Upcoming meetings and events
We are continuing to hold our Monthly Meetings at the Eric Liddell Centre, located on the southside of Edinburgh at:
It is just past the junction of Bruntsfield Place, Colinton Road and Morningside Road. Evening parking in this area usually presents no problems and the Centre is served by Lothian buses services 5, 11, 16, 23, 45.
Generally we are in the South Wing which is on the Ground Floor, just to the right of Reception, with a 7.00 for 7.30p.m start.
If you would like to join us afterwards for a drink or something to eat, we will have a table booked at the nearby Cafe Grande.
Thursday, 18th January, 2018, 7.00 for 7.30p.m
Charles Evans: A Window into 150 Years of Diamonds, Kimberley and Surrounds
Much is disclosed about the timeless elegance of diamonds but less so about their natural scarcity and the sustainable mining developments of some of the world’s most viable mines, such as those in the Kimberley region of South Africa. 1866 marked the discovery of a diamond on the banks of the nearby Orange River.
Charles will take us on a whistle-stop journey through the Kimberley region and the subsequent years before concluding with a visit to the depths of some of the oldest mines in the region.
In a multi-dimensional talk, he will explore the social changes in South African mining as well as the vagaries of those big grey carrots, Kimberlites through a visual journey of observation and captivating photography. Whilst the industry focuses upon the larger world operations of De Beers and Petra, Charles will explore the smaller outfits ringing in change for the diamond business like Ekapi and junior miners like Blue Rock.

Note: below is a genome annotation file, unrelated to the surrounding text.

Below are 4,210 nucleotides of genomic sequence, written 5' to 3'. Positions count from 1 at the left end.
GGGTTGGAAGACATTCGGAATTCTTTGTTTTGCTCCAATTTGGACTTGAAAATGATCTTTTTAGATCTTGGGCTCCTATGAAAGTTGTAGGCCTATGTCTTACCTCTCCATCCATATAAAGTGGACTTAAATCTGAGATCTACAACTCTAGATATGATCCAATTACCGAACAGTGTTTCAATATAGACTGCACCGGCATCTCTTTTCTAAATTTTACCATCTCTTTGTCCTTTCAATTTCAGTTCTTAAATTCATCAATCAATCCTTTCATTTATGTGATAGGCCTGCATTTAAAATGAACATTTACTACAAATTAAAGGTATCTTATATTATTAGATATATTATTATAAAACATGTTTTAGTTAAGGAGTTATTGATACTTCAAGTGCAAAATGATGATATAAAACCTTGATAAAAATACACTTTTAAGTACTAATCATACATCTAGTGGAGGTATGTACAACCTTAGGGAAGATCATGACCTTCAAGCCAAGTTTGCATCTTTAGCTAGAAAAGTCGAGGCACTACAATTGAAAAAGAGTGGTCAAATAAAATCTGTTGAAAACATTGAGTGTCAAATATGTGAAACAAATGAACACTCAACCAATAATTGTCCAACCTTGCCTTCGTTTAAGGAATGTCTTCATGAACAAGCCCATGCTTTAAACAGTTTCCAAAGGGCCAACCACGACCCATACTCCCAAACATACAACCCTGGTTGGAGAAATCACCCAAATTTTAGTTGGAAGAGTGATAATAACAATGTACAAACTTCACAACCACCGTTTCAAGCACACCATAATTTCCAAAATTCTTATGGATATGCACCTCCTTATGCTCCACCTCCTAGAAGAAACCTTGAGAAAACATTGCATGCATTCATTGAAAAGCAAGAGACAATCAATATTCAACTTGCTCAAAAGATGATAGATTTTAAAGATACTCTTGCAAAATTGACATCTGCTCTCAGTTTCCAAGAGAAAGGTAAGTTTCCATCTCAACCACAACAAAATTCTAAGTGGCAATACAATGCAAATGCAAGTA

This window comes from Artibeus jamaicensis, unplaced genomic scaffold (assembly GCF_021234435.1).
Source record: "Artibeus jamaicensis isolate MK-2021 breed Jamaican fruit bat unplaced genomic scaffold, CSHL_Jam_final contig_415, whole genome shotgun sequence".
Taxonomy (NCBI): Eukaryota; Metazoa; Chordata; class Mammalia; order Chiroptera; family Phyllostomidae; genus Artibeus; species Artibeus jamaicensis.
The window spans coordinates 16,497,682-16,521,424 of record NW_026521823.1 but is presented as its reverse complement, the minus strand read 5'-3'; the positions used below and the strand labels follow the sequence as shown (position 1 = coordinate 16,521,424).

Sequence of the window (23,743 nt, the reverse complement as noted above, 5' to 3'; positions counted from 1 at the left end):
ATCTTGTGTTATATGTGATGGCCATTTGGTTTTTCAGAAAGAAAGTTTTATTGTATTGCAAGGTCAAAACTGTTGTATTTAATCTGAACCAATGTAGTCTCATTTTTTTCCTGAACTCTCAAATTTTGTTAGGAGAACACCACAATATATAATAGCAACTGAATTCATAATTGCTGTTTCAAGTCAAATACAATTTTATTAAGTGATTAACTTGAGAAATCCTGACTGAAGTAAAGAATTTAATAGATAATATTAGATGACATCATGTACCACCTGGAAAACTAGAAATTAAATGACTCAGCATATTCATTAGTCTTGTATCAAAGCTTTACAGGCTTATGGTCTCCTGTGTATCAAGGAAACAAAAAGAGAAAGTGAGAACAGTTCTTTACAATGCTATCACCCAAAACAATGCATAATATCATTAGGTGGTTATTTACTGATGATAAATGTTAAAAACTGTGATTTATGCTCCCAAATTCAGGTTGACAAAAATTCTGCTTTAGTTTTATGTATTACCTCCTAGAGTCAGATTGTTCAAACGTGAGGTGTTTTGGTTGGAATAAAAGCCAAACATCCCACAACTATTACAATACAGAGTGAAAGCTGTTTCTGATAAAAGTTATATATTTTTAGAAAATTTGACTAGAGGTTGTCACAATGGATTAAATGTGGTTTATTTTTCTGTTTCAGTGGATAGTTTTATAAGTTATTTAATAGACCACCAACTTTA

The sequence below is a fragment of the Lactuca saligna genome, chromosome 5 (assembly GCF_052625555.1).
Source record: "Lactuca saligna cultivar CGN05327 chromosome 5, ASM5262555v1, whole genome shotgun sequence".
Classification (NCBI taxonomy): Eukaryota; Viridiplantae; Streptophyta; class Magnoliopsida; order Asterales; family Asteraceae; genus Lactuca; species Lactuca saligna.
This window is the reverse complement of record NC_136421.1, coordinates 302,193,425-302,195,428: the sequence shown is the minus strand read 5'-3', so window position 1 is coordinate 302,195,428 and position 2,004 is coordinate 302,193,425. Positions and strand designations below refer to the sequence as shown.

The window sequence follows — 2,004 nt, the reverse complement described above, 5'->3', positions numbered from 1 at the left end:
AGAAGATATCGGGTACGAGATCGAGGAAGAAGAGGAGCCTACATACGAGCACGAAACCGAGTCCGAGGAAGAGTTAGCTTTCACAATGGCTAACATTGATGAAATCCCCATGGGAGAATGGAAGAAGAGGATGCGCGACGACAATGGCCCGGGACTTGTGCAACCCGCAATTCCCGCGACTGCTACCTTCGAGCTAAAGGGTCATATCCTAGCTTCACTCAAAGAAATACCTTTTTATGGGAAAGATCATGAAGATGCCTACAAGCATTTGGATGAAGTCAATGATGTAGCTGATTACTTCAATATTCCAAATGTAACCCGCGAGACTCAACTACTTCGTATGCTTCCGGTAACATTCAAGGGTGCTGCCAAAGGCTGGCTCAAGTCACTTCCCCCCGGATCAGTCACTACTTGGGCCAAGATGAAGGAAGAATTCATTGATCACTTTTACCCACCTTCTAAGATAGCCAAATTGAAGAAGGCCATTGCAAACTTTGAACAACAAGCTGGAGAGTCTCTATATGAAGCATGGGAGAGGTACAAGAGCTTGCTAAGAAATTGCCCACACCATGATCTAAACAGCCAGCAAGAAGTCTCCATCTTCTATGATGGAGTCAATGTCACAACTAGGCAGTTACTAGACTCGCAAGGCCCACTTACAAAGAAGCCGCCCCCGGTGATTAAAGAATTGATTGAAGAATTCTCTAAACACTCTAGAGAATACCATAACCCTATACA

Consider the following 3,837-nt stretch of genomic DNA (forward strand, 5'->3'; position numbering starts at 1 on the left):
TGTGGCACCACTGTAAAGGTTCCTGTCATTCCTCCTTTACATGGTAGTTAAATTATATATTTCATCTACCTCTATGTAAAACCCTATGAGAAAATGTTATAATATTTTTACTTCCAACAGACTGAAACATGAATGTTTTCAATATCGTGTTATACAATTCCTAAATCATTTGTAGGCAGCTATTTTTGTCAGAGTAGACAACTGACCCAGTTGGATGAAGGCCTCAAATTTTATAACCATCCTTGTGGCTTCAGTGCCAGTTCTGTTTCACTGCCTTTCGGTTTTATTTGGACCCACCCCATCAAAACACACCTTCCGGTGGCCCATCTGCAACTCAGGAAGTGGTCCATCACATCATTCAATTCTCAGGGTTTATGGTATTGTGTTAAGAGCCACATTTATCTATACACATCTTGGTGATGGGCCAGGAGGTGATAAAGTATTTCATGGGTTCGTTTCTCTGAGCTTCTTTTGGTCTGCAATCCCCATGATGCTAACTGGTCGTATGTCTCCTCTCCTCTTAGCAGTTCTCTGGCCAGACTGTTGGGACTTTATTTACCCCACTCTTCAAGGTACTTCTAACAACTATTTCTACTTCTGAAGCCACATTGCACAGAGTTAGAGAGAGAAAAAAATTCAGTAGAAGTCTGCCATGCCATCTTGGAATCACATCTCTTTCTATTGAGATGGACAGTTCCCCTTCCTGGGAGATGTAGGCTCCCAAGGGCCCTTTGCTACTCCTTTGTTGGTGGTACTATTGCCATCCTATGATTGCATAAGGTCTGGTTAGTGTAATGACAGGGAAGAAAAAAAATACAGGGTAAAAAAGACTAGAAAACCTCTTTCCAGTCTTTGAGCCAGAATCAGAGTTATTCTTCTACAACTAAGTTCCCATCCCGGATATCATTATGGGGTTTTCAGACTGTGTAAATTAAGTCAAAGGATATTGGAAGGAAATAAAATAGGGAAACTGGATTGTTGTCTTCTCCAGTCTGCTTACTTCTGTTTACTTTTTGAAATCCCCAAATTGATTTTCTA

Charles Evans, FGA DGA, IT & Operations Manager, Gem-A
has enjoyed a multi-faceted career, journeying from his native Zimbabwe to South Africa, Namibia, Australia, Scotland and now London. After developing an “uncomfortably close acquaintance” with an asbestos mine in the Northern Cape region of South Africa, Charles travelled to Scotland and spent five years working with the Cookson Group in thermal ceramics manufacturing.
Another stop on his global journey was the Laverton and Leonora regions of Western Australia, where he could be found diamond drilling at the Gwalia, Sunrise Dam and Granny Smith mines. This experience led him to extensive, albeit unsuccessful, fossicking in both the Rubyvale gem fields of Queensland and the New England region of New South Wales.
When Charles wasn’t trading Australian sapphire, he was nurturing his passion for computer sciences. This interest in IT and how technology can support the gem trade led him to his current role as the IT and operations manager at Gem-A, the Gemmological Association of Great Britain.
Throughout his time there, Gem-A have thrived in creating an advanced instrumentation resource that will serve to keep members and the industry integrated and up-to-date on the identification of gem material and advances in the detection of gemstone treatments and origins.
This will be followed by Alan Hodgkinson on the 28th of February starting with his observations from Tucson 2018 and finishing with an exploratory glimpse into a bequest received from Eric Bruton.
The final talk arranged before our Conference will be from Clare Blatherwick on the 28th of March.